“No place is a guaranteed bedbug-free zone; any place humans sit, rest or sleep gives bedbugs the opportunity to feed and multiply.” I interviewed Paul Curtis, a board-certified entomologist at Terminix, and he confirmed my worst fears about bedbugs. But he also offered some advice on how to protect yourself from this travel scourge (and warns us about the unexpected pest you can find on airplanes). Here are Curtis’s tips on how to spot bedbugs, avoid bringing them home, and what to do if you get them.
Frequently Asked Questions: Bedbugs
- Can you bring them back to your bed at home?
- What is the first thing you do when you enter a hotel room?
- What should you do if you find evidence of bedbugs in your hotel room?
- What are the most unusual places you can find bedbugs?
- How do you get rid of them once you have them?
- How long does it take to completely eradicate them?
- What is the financial impact if you bring them home with you?
- Is there anything you can buy to protect yourself from bedbugs?
- Can they make you sick? Do they carry diseases?
- How long do they live?
- How big can they grow?
- How many hotels on average have reported cases?
- Is it true that upscale hotels are just as likely as budget motels to have bedbugs?
- What’s something you don’t expect when you have bedbugs?
- What do hotels do to get rid of bedbugs?
- What other pests beyond bedbugs should people look for in their hotel?
- Are there ways to check in advance if a hotel has or has recently had a bedbug problem?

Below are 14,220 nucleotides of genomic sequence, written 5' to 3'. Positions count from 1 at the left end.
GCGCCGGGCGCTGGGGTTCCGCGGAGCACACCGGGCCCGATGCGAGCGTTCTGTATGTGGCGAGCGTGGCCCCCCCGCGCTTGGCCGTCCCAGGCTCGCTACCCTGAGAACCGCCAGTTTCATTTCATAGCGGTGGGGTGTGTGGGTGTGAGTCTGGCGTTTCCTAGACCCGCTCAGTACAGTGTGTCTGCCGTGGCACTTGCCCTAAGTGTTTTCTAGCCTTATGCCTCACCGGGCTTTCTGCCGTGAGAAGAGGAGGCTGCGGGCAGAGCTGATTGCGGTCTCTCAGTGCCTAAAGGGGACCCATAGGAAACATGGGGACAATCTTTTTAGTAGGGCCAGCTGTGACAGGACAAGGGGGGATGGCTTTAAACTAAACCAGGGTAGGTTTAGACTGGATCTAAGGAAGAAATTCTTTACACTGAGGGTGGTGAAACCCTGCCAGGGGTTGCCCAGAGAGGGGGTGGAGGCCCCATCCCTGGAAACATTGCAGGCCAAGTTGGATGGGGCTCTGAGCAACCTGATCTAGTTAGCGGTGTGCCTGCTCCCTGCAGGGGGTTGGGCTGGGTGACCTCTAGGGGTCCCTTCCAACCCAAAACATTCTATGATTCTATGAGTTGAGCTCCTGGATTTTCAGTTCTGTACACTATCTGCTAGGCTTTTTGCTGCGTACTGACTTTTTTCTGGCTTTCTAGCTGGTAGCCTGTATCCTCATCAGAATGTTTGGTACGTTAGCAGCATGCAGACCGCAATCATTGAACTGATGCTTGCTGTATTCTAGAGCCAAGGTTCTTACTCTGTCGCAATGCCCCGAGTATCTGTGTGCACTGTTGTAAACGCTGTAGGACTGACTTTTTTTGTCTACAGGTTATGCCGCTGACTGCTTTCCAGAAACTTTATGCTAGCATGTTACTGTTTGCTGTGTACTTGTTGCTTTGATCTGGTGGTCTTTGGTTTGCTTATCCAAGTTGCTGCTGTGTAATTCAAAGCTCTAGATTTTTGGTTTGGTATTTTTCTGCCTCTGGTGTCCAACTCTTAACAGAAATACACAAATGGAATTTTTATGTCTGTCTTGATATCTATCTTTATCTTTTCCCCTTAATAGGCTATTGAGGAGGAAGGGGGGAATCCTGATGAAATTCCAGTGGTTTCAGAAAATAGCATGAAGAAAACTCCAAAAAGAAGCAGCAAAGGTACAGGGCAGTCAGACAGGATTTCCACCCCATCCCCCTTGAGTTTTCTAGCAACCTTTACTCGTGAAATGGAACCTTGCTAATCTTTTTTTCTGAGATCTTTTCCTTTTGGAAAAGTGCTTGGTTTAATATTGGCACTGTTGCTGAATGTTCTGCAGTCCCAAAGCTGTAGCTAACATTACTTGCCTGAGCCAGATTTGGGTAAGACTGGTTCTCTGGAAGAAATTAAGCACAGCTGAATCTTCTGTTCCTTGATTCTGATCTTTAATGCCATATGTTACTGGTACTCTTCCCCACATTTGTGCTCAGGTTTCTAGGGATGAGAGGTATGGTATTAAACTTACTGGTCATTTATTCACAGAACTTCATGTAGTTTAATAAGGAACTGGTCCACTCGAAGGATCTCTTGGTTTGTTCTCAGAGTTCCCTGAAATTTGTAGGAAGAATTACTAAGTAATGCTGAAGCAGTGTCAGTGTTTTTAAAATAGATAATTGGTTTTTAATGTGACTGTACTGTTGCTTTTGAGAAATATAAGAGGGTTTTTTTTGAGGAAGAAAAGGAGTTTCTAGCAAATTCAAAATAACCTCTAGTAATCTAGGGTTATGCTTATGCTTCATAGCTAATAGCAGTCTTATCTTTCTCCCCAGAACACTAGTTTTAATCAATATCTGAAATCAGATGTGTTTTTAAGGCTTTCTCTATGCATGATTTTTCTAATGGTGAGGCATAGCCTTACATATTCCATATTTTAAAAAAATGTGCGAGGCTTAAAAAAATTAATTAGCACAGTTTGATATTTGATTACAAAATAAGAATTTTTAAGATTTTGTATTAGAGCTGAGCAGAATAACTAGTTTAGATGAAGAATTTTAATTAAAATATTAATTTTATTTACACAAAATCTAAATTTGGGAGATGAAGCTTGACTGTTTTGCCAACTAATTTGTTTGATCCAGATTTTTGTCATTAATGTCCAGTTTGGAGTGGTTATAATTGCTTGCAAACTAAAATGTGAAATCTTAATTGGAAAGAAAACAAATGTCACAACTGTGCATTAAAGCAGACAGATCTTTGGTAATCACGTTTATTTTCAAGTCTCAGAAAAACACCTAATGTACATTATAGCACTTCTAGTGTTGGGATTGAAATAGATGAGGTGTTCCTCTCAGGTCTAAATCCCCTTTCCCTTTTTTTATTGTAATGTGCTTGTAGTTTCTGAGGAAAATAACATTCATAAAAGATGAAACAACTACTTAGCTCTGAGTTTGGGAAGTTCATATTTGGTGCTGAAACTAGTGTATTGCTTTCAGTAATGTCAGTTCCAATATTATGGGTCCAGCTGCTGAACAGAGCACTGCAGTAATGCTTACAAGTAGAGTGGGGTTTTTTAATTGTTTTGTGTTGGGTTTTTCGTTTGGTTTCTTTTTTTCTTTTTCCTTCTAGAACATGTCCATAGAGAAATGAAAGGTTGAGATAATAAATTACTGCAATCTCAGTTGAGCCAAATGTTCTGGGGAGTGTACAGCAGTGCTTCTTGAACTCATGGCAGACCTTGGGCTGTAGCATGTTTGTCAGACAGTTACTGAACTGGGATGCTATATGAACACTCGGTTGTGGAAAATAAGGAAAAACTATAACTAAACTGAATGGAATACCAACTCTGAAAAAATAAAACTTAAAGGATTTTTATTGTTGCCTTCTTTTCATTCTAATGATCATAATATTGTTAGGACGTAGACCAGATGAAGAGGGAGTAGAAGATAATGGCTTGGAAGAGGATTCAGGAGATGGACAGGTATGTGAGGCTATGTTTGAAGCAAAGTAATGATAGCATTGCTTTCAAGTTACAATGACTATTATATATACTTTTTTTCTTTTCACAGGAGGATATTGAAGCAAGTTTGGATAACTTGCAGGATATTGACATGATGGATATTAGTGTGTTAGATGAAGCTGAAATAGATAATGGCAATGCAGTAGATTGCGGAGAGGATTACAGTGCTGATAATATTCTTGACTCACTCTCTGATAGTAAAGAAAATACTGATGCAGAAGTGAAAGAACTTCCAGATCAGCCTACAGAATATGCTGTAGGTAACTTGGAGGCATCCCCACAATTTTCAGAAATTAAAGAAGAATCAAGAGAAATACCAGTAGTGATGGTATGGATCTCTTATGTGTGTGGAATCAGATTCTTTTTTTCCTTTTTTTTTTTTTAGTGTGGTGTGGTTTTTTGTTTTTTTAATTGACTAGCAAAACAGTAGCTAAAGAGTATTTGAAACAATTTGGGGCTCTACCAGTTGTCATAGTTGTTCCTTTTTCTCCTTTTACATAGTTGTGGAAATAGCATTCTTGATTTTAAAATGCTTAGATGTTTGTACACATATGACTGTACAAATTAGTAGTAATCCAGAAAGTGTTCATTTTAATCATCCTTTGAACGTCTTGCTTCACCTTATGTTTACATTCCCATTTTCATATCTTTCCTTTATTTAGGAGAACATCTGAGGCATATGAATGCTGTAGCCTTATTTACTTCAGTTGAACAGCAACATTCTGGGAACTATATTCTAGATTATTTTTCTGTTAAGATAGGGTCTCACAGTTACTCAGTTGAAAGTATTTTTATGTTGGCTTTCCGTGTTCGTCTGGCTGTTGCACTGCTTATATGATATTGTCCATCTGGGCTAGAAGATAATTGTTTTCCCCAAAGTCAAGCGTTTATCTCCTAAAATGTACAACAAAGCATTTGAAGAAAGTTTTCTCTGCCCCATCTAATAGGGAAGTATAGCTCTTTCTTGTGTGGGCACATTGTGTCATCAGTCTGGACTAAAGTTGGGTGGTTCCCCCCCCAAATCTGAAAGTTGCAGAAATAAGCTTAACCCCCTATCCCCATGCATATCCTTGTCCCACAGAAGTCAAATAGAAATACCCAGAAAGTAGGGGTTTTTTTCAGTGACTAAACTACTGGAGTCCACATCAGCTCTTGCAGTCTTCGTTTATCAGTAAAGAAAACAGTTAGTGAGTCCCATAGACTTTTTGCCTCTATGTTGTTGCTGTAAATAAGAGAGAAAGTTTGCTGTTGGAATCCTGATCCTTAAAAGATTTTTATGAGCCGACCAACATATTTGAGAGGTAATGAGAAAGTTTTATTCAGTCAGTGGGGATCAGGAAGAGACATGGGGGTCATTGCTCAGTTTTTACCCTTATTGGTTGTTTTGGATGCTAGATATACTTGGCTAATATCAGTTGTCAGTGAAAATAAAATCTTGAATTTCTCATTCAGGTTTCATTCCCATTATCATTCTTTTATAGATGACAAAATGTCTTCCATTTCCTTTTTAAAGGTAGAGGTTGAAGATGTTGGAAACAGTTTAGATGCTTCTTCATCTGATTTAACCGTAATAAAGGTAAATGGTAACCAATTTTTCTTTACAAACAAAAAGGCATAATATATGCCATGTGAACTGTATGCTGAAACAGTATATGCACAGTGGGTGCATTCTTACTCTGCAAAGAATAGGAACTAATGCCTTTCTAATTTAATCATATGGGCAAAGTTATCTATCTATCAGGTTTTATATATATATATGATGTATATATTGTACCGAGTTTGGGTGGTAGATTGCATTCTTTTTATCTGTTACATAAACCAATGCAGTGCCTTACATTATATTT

- Is there any type of lodging that has fewer incidents?
- Can you catch lice from an airplane headrest?
If you stay in a hotel room with bedbugs, can you bring them back to your bed at home?
“Bedbugs are relentless hitchhikers, and their primary method of transportation is humans and their belongings. Bedbugs can latch onto our suitcases or clothing if we stay in an infested hotel room, and hide until we reach our final destination—home. The best way to prevent bedbugs from becoming your unintentional roommates is to conduct thorough checks at the hotel and all your personal items when you get home. “
What is the first thing you do when you enter a hotel room?
- The first thing you should do when you arrive in a hotel room is thoroughly inspect it for signs of bedbugs.
- Put your luggage in the bathroom to start, as this non-carpeted room is the most unlikely place for bedbugs to linger.
- Inspect your bed by pulling the comforter and sheets back and checking for any signs of bedbugs. Lift and check underneath the mattress and box spring and at the top and bottom of the bed. These critters are small but visible to the naked eye, so a careful examination will reveal adult and nymph bedbugs, along with their eggs. You may also see dark or red fecal spots and leftover molted skins.
- Carefully check all other furniture in the room. Bedbugs can crawl behind hanging picture frames, hide in corners of the nightstand and disappear inside drapes.
- Once your room has been checked, store your luggage on a hard surface or luggage rack rather than a bed, couch or fabric chair for the smallest chance of contamination.
What should you do if you find evidence of bedbugs in your hotel room?
- “If you see signs of bedbugs in your hotel room, contact the front desk immediately so they can call a qualified pest management professional to resolve the problem. Leave the area and properly examine all of your clothing and belongings, and request a new room.